The Port of Seattle began its 2021 Alaska cruise season today with the first revenue cruise departure at Smith Cove Cruise Terminal. Royal Caribbean International’s Serenade of the Seas sets off on the opening cruise of its summer of 7-night itineraries and the Port’s lineup of 83 scheduled voyages this year, which will each bring an estimated $4.2 million to the local economy. Guest, crew, and community safety is paramount, with touchless features to limit crowding throughout the terminal and cruise ships, and vaccinations required of eligible travelers.
“The return of passenger cruise to Alaska marks a major milestone in our effort to reopen the regional economy,” said Steve Metruck, executive director of the Port of Seattle. “A year of work by national, state, and local officials and health authorities, cruise lines, and the Port established safety protocols throughout the traveler experience — from Seattle-Tacoma International Airport (SEA) to each of our cruise terminals. These safety measures will begin restoring the economic benefit from cruise in Seattle, responsible for creating 5,500 jobs and nearly $900 million to our region.”
“It’s exciting to see hundreds of travelers with their families back in Seattle to cruise to Alaska again. As Serenade of the Seas embarks on the first Alaska sailing since September 2019, it also marks another key milestone for Royal Caribbean and the industry – the return of cruising on the west coast,” said Mark Tamis, senior vice president, Hotel Operations, Royal Caribbean International. “Thanks to the collaboration with our partners in this great city and the region, including the Port of Seattle and Alaska, the benefits of cruise tourism will be felt across the local communities once again. We are back, and there’s more to come when our second ship, Ovation of the Seas, returns to Seattle in August.”
“Cruise season introduces new customers to local small businesses in downtown Seattle and across our city. So many of our local businesses — who have endured a grueling 16 months — rely on cruise season and the visitors is brings to ensure they can survive and thrive,” said Seattle Mayor Jenny A. Durkan. “Seattle is excited to welcome visitors from across our country and world back to our great city, and we hope they enjoy everything our small businesses, arts and cultural organizations, and neighborhoods have to offer.”
“We are thrilled to see the return of Alaska cruises from the Port of Seattle and welcome the opportunity to provide passengers with high-quality dairy products from our Northwest co-op’s farmer-owners,” said Duane Naluai, President Consumer Products at Darigold. “That industry partners like Royal Caribbean International are resuming operations after such a challenging pandemic year signals our region’s resilience in the face of adversity and comprises an encouraging boost to our local economy.”
The seven major cruise lines calling Seattle will contribute eight vessels for the Alaska cruise season. The Port provides additional information online at its Cruise Healthy and Business, Tourism & Community Partners webpages. Major terminal safety enhancements include:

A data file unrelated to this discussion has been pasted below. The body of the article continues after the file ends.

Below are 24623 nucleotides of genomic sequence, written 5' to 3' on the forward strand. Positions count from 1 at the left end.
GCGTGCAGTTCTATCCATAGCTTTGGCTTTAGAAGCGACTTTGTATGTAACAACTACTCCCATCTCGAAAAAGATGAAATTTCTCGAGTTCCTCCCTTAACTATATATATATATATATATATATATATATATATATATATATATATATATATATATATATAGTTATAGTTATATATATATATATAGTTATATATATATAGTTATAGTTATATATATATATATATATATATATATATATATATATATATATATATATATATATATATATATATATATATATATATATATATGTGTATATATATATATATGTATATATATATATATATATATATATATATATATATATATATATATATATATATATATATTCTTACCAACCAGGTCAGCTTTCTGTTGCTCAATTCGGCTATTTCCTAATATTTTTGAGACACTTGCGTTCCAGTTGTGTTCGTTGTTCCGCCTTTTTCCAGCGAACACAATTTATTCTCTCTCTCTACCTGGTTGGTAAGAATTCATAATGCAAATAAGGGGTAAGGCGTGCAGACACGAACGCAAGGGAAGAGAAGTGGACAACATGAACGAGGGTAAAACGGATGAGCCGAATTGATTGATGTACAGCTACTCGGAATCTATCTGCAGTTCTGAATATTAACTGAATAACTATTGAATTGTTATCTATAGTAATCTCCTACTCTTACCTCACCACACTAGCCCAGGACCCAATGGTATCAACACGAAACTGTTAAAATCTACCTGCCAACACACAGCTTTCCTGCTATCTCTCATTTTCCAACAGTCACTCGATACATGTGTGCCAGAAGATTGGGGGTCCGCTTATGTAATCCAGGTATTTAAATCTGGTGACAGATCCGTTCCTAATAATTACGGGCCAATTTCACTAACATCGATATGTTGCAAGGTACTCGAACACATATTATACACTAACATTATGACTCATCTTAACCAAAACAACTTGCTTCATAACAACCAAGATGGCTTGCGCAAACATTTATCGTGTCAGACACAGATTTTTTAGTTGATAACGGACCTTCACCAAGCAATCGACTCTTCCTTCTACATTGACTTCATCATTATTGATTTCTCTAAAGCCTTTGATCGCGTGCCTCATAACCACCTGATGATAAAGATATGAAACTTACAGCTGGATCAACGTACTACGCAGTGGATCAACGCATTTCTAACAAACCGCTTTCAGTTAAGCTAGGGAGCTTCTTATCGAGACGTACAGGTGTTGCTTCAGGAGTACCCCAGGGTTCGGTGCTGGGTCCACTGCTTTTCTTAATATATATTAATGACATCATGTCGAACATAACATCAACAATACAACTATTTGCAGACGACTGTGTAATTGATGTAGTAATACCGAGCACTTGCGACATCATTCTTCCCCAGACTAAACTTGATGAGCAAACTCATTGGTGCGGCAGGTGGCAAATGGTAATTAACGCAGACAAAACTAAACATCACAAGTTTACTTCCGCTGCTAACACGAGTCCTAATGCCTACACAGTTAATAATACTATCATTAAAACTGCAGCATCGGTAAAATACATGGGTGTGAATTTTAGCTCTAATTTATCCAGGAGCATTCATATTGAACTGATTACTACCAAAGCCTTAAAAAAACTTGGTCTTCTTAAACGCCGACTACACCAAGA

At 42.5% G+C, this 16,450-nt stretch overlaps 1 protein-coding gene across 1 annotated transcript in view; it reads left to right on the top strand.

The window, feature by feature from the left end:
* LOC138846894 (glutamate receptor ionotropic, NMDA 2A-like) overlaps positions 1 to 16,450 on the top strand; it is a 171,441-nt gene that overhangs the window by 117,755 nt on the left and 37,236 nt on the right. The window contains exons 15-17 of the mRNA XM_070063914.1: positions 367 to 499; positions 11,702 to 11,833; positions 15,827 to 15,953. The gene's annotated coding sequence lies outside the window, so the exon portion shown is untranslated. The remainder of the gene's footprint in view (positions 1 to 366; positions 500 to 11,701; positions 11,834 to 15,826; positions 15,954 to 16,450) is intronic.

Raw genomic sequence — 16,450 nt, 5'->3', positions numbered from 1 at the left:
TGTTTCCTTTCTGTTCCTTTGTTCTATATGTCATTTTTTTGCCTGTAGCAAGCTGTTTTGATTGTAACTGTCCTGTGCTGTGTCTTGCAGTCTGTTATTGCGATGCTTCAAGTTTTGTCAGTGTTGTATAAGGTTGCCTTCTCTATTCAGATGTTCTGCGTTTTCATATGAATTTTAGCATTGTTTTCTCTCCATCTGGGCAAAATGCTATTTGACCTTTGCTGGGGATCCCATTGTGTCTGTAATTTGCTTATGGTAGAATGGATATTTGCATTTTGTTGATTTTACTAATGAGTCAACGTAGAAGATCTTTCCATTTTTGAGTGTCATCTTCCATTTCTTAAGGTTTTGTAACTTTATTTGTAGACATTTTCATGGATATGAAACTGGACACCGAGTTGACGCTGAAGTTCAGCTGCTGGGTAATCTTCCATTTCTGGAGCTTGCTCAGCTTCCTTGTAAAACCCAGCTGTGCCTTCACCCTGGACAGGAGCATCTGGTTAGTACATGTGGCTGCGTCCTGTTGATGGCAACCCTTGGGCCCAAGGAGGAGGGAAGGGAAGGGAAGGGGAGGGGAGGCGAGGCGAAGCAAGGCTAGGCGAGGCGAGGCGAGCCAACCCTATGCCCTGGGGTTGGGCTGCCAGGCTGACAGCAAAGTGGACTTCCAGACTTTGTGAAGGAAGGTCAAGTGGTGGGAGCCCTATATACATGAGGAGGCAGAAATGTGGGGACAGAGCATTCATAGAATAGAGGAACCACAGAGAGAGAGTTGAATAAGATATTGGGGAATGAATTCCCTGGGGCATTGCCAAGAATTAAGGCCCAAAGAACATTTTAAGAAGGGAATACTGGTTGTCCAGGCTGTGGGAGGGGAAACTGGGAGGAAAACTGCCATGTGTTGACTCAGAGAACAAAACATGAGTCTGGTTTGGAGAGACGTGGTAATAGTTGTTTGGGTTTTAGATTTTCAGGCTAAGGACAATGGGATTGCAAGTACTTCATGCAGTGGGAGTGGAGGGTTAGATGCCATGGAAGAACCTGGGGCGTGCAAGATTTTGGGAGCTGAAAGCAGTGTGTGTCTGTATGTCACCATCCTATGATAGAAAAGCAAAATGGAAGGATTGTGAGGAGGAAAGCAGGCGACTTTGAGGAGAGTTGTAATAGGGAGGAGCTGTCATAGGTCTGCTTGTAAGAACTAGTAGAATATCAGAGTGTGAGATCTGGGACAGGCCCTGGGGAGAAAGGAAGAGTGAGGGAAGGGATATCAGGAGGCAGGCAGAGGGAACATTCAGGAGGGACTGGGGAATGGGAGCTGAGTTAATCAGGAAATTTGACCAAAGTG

- Updated ventilation systems where needed to hospital-grade MERV 13 filtration or better
- Installation of touchless fixtures in the restrooms and water-bottle filling stations
- Barriers to limit face-to-face contact and technology implemented to provide touchless check-in and passenger processing in many cases
- Signage to limit crowding and contact
Since 2004, the Port has partnered with the Washington State Department of Ecology and the cruise industry in a voluntary agreement, called the Memorandum of Understanding Cruise Operations in Washington State, which helps prevent wastewater discharges from large cruise ships into state waters. Cruise ships calling on the Port of Seattle implement rigorous solid waste handling and recycling programs and are committed to reducing and eliminating single-use plastics. Starting in 2020, the Port prohibited cruise ships at berth from discharging exhaust gas cleaning system wash water.
The Port was also an early supporter of international regulations to establish the North American Emission Control Area, which limits the sulfur content in fuels burned in ships when they are within 200 miles of the coast. This regulation significantly reduced sulfur and diesel particulate matter emissions in Seattle’s Elliott Bay. The Port provides clean shore power at two cruise berths at Terminal 91. In 2019, shore power use at Terminal 91 reduced 2,900 metric tons of CO2 emissions.
The Port is on track to add shore power to its single cruise berth at Pier 66 by the 2023 cruise season, making all three cruise berths in the harbor shore power capable. This project is supported in part by nearly $3 million in grant funding from the U.S. Environmental Protection Agency Diesel Emissions Reduction Act, the state of Washington Department of Ecology, and the TransAlta Centralia Coal Transition Board. United States Senator Patty Murray is also seeking an additional $3 million in federal funds. The total project cost is estimated at $17 million.
View this link for more environmental information regarding vessels at berth and learn more about cruise accomplishments in sustainability here.
Coming to Seattle for an Alaska cruise? View the passenger journey video through Seattle-Tacoma International Airport (SEA) to our cruise terminals. Select the link here to read the schedule of Seattle cruises to Alaska.
For more photos and b-roll of Royal Caribbean’s return of cruise to Alaska, access their press center here.
Top photo courtesy of Royal Caribbean International.
Peter McGraw | Media Officer
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